If there’s one thing we can all agree on in this convoluted, confusing age, it’s that Chris Berman is a terrible broadcaster. But you know who doesn’t agree? Chris Berman.
In an interview with Broadcasting & Cable, Berman addresses those malicious fearmongers who blog from their parents’ basements and pleasure themselves to the thought of all the people they hurt.
Take it away, big fella:
Do you read your press clippings?
I’m aware of them. I don’t really understand them, because I don’t think they’re from the people.
From the people? Apparently, Berman is ESPN’s Bill O’Reilly, ignoring any and all media criticism because he only believes in vox populi. Even so, Berman couldn’t be more off base because most of his naysayers are bloggers and not credentialed media. They are in fact “the people.”
You’re probably one of the most polarizing people in sports.
I’m not sure why. Because if you ask the players and the people in the game, I’m not.
OK, OK, OK. So Berman believes in the faith and devotion of the huddled masses, but he also justifies himself with approval from the people he covers for his profession. What a journalist! Of course athletes love him — he gives them goofy nicknames and blankets telecasts with his shtick, avoiding even the semblance of objective reporting. Why bring up those messy steroids rumors at the Home Run Derby when Mark McGwire is hitting the ball from Fenway Park to New Hampshire? That would get in the way of that “back-back-back-back-back” stuff the people love so well.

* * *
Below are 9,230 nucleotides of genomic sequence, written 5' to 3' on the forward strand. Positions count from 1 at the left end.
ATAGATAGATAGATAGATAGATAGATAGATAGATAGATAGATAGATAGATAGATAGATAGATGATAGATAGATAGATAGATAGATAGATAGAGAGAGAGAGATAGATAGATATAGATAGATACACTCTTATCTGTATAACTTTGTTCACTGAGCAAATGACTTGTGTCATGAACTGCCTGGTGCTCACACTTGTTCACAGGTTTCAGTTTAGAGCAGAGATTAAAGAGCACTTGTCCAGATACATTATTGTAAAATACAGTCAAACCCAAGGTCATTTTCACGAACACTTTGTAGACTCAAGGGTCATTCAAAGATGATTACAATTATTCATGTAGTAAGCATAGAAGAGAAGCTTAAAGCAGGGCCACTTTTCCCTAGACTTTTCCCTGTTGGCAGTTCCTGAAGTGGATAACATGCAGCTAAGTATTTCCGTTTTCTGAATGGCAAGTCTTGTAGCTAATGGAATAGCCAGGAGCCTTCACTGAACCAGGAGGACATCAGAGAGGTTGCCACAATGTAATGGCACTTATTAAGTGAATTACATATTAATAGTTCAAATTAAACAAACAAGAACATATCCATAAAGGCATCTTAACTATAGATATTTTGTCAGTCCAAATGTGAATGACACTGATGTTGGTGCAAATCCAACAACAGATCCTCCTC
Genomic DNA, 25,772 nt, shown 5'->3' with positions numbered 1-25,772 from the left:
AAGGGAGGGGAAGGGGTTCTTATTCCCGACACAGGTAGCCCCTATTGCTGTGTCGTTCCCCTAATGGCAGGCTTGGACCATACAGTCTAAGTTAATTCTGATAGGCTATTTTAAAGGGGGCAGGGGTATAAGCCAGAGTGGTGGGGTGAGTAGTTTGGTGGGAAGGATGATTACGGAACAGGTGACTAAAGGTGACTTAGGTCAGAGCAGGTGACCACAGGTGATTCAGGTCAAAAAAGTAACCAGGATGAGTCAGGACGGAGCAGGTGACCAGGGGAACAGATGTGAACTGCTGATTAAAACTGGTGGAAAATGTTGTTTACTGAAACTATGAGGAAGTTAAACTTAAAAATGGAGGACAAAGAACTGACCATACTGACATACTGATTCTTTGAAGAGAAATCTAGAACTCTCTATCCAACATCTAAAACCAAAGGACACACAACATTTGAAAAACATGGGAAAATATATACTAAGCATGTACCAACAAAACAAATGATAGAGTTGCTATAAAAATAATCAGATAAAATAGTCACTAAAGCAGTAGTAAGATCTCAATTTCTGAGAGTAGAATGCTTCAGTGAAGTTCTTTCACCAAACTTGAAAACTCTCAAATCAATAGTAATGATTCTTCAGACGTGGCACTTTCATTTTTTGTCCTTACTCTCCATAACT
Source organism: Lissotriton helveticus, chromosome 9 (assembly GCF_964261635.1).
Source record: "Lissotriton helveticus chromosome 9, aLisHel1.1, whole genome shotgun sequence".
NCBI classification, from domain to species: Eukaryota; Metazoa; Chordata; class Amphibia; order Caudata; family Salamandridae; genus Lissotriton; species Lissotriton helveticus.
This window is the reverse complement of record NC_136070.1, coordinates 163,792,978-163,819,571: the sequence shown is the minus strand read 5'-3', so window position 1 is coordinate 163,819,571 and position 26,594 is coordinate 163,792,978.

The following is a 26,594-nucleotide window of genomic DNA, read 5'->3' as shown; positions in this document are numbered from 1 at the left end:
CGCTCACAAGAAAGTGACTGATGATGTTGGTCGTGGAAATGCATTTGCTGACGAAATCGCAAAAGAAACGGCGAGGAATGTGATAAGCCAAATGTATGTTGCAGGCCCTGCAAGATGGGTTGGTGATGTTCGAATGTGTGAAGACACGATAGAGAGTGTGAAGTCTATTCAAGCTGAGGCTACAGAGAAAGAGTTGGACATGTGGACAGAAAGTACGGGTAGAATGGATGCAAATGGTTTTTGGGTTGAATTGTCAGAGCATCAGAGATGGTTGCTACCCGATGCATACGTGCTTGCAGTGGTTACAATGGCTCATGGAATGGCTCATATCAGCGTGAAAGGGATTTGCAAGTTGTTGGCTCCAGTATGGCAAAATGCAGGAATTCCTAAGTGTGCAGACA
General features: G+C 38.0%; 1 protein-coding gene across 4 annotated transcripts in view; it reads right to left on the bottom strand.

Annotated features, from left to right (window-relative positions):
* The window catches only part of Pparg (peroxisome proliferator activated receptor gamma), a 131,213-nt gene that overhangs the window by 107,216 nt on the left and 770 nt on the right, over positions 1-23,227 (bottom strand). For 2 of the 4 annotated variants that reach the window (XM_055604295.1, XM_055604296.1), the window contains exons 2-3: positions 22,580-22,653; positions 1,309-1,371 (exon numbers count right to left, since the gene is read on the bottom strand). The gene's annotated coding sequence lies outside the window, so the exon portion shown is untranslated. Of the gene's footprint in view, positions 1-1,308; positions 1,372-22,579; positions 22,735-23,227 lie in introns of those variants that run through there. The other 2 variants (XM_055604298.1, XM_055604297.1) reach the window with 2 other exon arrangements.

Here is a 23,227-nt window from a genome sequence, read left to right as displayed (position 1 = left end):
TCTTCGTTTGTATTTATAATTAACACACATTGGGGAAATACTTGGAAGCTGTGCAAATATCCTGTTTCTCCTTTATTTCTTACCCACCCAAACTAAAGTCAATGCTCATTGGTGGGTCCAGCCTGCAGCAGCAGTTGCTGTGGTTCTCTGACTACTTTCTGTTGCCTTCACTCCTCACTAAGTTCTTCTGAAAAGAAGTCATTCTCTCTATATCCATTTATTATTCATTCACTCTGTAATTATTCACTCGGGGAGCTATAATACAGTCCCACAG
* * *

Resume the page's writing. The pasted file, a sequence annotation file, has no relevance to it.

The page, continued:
Also, has it ever crossed Berman’s mind that athletes might actually not be telling the whole truth when they profess their adoration for him? That maybe they realize if they glad-hand and schmooze the Hawaiian-shirted one, they’ll be paid back with a little extra attention during broadcasts?
And now, the unequivocal highlight:
I wasn’t sure anyone had ever asked you about the criticism.
[The criticism] is disappointing, but I’m not sure where it comes from. Did I get bad all of a sudden? My heart is still in the same place. I quote music from my day, and when the music today is better than in my day, I’ll quote it. And maybe a lot of the people commenting today haven’t seen me earn it. They’re young. It’s true.
Oh, there’s so much to parse here, I’m having trouble maintaining my equilibrium. I’m almost turned on by the lack of self-awareness, the ego, the misanthropy.
First things first, CB: you did not get bad all of a sudden. I promise. You were always bad. You were always a joke. You always elevated yourself above whatever you happened to be covering. You always focused on hammy jokes at the expense of content. You were always hated. I will admit that you’ve probably gotten worse, but you were always bad.
“And when the music today is better than in my day, I’ll quote it.” I don’t know whether to laugh or cry. Especially given that, earlier in the interview, Berman brought up his hilarious bon mot, “Dustin ‘The Wind’ Johnson.” Translation: Berman thinks Kansas is fucking great. I know it’s a cliché to claim that all this fucking noise the kids make these days can’t compare to the Beatles. A lot of us have probably heard our fathers say it. But our fathers don’t have to embarrass us on national television. And our fathers don’t include Kansas as one of the great forefathers of rock.
I’m sure Berman reads Pitchfork. I’m sure he belongs to eMusic, and is diligently downloading and sampling all of today’s best-regarded bands. He’s listened to LCD Soundsystem. He’s listened to Animal Collective. He’s listened to Outkast. He hasn’t just listened; he’s studied. He’s interpreted the lyrics, learned the riffs on guitar, called Jim DeRogatis to engage in rigorous debates. He’s done all of that. And he’s deemed, in his learned opinion, that those artists are simply massively inferior to the likes of Kansas, Boston and Journey.
Swami sayz: Radiohead is overrated and pretentious, and Kid A merely showcases an aging rock band struggling with the limits of their abilities, and turning to abstract noise art as a way to disguise their creative failings.